12. SPC 12

    Hosking’s mention of untargeted assistance with the power payment income support for those on super (those able to winter in Queensland – or the more numerous 25% collecting super while still working) overlooks the obvious.

    National was offering these people a tax cut on their work income AND an increase in the amount of super (which is bumped up by tax cuts). And they had no need for either. Little wonder they near all vote National (as do their cohorts the mortgage free boomers age 53-65 who aspire to the same privilege). They are the most favoured by government policy group anywhere in the world – receiving universal tax paid super while still in employment.

    PS Mike Hosking born in January 1965 is one month too late to be one of the “work and collect super as well baby boomers”, but this is his bread and butter ZB audience.

  13. SPC 13

    And this is all before the increases coming in the MW.

  14. Tanz 14

    Nope, but they should. It seems like Labour control and own the rest of the TV/radio/press commentators. It has created an unlevel playing field, where Labour is all good no matter what, and National bad, no matter what. Hardly safe in a supposed democracy, and hardly fair. All the same, the MSM is out of step with majority public opinion, as the recent poll showed.

    • One Anonymous Bloke 14.1


      You haven’t learned what a majority is yet. Carry on whining: it’s funny.

      • cleangreen 14.1.1

        100% correct OAB.

        These National clingons love money and hate us that’s clear.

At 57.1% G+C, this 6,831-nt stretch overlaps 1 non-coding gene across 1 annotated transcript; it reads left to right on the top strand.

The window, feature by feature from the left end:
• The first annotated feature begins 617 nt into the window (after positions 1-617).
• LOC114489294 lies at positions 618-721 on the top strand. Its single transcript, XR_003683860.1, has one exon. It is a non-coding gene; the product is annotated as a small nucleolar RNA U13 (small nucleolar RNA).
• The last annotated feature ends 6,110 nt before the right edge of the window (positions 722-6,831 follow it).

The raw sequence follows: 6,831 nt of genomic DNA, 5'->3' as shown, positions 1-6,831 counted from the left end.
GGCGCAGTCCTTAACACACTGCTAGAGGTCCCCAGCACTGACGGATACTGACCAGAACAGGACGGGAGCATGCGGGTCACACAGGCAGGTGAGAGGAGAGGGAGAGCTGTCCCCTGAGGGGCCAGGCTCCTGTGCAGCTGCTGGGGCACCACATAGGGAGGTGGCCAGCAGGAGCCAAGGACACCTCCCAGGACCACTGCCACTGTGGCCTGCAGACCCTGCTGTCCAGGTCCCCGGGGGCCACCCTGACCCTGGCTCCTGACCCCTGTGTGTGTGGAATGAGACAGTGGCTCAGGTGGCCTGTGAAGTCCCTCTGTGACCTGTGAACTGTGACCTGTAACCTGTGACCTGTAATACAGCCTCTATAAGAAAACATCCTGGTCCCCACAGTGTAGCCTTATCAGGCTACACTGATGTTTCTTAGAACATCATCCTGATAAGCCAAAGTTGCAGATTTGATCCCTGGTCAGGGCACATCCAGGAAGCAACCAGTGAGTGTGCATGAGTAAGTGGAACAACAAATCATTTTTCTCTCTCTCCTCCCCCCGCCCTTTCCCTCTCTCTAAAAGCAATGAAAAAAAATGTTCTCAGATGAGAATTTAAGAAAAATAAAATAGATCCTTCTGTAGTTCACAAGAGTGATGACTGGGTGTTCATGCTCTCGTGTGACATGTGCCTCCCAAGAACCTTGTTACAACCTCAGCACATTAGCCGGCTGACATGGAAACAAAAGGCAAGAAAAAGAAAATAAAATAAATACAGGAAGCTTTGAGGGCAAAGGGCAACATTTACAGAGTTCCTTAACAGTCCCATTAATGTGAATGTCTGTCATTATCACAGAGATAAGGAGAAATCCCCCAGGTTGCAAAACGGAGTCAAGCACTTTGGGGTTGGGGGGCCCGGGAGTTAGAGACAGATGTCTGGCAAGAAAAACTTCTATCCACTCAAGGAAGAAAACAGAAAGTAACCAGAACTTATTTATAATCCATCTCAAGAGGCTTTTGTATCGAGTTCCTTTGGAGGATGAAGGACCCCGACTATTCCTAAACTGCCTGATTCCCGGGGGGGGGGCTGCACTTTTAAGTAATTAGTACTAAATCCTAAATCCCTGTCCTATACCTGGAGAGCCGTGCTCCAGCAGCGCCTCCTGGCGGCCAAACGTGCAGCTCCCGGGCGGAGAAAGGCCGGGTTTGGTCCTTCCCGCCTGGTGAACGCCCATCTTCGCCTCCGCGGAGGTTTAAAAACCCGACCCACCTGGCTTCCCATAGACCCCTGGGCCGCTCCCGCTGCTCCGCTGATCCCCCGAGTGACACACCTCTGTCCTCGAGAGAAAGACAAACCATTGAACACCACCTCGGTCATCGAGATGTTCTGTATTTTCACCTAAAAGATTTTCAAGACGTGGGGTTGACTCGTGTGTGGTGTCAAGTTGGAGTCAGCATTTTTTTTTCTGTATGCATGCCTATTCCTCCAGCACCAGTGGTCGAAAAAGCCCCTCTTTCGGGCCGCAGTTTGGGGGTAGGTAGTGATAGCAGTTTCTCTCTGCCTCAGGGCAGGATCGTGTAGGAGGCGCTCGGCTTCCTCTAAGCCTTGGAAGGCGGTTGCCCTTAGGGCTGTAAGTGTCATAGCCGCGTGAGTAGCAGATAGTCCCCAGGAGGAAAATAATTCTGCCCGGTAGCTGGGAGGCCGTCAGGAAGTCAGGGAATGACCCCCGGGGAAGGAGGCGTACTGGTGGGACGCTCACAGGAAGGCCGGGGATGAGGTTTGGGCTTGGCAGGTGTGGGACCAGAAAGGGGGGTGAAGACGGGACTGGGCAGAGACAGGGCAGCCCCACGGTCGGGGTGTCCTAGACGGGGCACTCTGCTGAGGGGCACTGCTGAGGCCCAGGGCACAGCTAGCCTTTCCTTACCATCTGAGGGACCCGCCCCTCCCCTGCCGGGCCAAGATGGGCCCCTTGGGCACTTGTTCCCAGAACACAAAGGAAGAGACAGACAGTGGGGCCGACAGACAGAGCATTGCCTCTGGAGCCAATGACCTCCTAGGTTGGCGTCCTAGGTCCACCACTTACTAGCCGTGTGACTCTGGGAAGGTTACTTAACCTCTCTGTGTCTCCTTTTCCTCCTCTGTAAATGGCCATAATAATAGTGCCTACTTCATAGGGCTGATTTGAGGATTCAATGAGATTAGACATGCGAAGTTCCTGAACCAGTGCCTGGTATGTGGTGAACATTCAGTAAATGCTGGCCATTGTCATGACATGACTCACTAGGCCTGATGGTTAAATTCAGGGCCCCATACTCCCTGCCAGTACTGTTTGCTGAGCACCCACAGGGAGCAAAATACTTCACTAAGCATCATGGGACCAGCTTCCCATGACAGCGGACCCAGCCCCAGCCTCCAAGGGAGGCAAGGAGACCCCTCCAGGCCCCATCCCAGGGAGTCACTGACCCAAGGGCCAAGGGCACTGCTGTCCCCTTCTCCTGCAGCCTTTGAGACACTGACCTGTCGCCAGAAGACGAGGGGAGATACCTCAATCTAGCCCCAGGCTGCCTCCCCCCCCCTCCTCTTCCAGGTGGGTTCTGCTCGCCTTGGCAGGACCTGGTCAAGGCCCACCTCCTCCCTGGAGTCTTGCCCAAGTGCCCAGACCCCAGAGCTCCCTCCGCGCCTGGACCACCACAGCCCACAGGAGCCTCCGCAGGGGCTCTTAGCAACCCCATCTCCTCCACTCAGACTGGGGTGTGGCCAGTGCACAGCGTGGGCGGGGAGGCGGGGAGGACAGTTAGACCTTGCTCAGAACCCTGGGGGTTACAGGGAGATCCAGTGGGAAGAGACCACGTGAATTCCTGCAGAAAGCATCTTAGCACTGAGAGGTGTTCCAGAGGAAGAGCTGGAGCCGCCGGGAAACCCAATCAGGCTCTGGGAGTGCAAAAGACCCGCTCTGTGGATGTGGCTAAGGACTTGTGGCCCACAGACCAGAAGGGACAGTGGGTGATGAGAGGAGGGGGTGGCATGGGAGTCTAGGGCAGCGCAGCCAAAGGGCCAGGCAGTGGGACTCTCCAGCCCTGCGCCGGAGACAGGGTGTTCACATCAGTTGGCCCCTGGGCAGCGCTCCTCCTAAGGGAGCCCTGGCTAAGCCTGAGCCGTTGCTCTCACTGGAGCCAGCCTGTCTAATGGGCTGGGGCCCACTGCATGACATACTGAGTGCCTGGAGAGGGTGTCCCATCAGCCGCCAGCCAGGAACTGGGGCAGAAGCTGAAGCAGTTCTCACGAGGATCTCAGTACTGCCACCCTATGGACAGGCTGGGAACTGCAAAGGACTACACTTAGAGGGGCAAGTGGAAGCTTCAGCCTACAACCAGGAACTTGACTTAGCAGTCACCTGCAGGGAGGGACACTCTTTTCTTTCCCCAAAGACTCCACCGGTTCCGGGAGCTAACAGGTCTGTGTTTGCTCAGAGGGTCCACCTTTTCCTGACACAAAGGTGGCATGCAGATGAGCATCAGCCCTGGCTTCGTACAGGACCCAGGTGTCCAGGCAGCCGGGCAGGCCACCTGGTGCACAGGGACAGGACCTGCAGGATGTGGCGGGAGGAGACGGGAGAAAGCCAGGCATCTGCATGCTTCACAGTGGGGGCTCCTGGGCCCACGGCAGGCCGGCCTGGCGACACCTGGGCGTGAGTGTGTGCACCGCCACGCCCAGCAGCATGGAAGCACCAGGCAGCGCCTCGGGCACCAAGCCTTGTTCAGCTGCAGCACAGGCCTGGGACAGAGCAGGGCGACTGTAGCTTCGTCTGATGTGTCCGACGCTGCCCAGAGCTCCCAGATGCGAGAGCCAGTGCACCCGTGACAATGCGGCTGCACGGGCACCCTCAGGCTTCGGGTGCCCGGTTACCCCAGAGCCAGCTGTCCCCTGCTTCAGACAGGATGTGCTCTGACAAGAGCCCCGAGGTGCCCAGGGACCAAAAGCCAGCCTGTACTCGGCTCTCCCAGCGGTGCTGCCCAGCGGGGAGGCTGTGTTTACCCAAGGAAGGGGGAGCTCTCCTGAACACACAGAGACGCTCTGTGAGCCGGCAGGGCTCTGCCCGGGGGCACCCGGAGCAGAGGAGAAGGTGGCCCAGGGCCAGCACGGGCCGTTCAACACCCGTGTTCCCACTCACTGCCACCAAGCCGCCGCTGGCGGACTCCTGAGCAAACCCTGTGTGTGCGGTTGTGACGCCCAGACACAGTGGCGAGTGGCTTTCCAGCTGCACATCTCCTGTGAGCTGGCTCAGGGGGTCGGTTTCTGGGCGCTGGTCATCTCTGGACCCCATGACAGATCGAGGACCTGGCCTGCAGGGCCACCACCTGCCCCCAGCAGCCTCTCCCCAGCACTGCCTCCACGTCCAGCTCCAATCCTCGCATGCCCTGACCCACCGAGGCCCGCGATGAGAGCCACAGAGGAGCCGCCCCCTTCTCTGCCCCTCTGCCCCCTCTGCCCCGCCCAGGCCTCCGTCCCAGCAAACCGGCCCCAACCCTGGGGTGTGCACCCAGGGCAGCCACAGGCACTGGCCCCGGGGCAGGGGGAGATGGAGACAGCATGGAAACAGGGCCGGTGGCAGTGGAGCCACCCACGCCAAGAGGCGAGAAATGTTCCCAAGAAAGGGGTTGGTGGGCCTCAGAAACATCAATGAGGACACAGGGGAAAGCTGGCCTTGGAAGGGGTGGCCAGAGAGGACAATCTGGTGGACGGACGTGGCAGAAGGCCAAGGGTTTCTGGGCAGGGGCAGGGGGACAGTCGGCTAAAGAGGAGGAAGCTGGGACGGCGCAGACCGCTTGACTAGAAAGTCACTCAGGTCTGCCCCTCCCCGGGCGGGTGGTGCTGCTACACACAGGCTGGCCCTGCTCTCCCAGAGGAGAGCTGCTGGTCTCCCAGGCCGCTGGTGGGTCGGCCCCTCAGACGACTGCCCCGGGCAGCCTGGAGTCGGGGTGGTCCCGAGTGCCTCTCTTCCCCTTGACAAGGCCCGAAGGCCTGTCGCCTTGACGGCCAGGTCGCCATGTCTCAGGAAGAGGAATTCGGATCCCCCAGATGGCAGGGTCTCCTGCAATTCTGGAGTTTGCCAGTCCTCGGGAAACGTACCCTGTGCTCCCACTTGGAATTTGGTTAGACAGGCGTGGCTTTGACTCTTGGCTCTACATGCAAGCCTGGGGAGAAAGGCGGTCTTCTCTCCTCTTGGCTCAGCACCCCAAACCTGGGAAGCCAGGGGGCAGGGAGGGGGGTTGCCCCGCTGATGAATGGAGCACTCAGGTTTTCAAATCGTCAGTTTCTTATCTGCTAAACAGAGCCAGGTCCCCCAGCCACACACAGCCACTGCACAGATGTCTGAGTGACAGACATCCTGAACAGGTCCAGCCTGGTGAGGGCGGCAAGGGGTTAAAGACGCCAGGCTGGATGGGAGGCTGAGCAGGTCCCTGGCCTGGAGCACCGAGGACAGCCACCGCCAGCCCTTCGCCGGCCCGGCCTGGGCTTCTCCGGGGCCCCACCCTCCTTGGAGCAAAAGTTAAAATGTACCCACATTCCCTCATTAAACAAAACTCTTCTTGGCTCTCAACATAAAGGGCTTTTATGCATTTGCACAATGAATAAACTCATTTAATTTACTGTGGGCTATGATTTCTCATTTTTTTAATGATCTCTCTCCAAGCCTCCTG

Pity they are so pathetic.

    • dv 14.2

      Nope, but they should

      SO you believe political parties should pay journalist!!
      Interesting Tanz

    • red-blooded 14.3

      Tanz did you believe the media was slanted to the left before the election, or is this just another way of whinging about the fact that you lost?

      Tracy Watkins, Mike Hosking, Barry Soper, Jane Clifton, Paddy Gower, Duncan Garner… These are not exactly the darlings of the left! In fact, most people on this site see a significant tilt towards the right, particularly in our print and TV media.

    • tracey 14.4

      You are hilarious. Start a blog. Too funny.

    • cleangreen 14.5


      I refer to 14;

      What channels are you referring to here please?

      As I dont see/hear any favour for Labour over national at all.

      I wished it was true, but is is not!!

      But when the Minister of Broadcasting gets a new public non-commercial channel up and running, we hope to see a better balanced political coverage, (and less of steven blooody joyces face covering my screen every day when I turn that channel off.

  15. Tanz 15